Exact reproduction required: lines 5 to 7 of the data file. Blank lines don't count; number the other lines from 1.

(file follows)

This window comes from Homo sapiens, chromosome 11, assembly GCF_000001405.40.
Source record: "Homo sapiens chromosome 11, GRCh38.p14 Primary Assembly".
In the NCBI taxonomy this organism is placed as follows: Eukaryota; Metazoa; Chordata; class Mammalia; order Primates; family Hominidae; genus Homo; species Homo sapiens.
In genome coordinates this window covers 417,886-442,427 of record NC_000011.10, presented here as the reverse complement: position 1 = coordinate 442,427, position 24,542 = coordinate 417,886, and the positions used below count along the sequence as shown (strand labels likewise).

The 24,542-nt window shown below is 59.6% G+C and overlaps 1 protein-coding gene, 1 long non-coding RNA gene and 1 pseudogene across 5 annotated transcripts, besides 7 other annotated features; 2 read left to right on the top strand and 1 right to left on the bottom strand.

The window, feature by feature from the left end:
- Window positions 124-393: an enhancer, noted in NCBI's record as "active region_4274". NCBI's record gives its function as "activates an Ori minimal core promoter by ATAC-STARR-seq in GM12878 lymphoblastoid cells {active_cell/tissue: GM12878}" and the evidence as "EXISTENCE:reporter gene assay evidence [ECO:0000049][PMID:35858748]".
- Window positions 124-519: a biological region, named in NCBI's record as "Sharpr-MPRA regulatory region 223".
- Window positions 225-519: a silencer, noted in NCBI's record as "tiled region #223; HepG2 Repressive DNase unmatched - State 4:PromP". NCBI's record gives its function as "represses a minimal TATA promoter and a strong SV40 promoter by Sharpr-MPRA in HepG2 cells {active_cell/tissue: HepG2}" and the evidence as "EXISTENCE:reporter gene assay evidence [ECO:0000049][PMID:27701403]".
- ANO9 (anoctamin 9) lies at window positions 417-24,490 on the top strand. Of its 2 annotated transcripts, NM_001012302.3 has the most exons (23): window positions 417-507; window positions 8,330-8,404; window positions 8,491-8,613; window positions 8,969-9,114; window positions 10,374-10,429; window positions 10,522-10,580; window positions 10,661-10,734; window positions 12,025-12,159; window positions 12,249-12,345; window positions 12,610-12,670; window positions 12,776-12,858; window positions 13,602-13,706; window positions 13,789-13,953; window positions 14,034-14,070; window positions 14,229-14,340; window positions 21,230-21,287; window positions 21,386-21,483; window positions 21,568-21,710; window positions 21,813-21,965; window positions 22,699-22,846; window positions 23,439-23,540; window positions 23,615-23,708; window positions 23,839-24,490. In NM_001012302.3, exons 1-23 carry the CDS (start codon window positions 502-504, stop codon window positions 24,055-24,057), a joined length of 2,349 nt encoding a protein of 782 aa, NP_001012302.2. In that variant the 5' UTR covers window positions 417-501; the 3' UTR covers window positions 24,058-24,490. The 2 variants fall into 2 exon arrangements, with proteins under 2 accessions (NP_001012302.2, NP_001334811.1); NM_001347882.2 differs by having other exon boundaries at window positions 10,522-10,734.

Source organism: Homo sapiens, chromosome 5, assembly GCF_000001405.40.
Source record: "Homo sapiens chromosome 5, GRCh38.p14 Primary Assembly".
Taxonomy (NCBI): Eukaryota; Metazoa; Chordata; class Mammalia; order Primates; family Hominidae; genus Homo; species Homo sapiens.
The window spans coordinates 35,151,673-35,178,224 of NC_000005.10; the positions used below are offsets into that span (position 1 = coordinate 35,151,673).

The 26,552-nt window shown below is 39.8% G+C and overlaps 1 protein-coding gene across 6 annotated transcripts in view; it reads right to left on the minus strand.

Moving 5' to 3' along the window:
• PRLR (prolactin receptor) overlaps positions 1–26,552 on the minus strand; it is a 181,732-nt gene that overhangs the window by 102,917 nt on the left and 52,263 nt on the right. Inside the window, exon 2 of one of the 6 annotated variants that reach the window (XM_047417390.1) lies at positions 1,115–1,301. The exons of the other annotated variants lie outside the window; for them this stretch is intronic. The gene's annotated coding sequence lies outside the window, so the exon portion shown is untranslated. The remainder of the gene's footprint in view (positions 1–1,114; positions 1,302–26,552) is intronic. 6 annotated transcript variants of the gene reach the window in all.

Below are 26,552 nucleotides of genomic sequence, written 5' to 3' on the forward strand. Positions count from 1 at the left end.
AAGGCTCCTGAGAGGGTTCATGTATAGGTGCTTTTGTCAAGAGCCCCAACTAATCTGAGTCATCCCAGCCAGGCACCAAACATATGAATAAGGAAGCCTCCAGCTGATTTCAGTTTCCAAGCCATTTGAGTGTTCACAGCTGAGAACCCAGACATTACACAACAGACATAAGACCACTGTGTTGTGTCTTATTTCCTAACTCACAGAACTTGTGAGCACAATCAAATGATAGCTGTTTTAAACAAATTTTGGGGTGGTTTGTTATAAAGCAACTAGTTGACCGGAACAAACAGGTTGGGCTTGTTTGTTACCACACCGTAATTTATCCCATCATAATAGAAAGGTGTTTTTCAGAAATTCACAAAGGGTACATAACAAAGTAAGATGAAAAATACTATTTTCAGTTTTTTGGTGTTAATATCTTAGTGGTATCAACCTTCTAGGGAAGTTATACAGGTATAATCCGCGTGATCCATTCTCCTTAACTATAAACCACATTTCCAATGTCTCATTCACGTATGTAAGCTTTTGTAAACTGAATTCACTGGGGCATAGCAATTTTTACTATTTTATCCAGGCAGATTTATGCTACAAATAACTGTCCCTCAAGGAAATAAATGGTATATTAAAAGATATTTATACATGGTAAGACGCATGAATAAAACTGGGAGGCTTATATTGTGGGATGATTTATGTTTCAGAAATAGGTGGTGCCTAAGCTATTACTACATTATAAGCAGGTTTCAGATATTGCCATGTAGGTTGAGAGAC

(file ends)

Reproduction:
The 24,542-nt window shown below is 59.6% G+C and overlaps 1 protein-coding gene, 1 long non-coding RNA gene and 1 pseudogene across 5 annotated transcripts, besides 7 other annotated features; 2 read left to right on the top strand and 1 right to left on the bottom strand.

The window, feature by feature from the left end:
- Window positions 124-393: an enhancer, noted in NCBI's record as "active region_4274". NCBI's record gives its function as "activates an Ori minimal core promoter by ATAC-STARR-seq in GM12878 lymphoblastoid cells {active_cell/tissue: GM12878}" and the evidence as "EXISTENCE:reporter gene assay evidence [ECO:0000049][PMID:35858748]".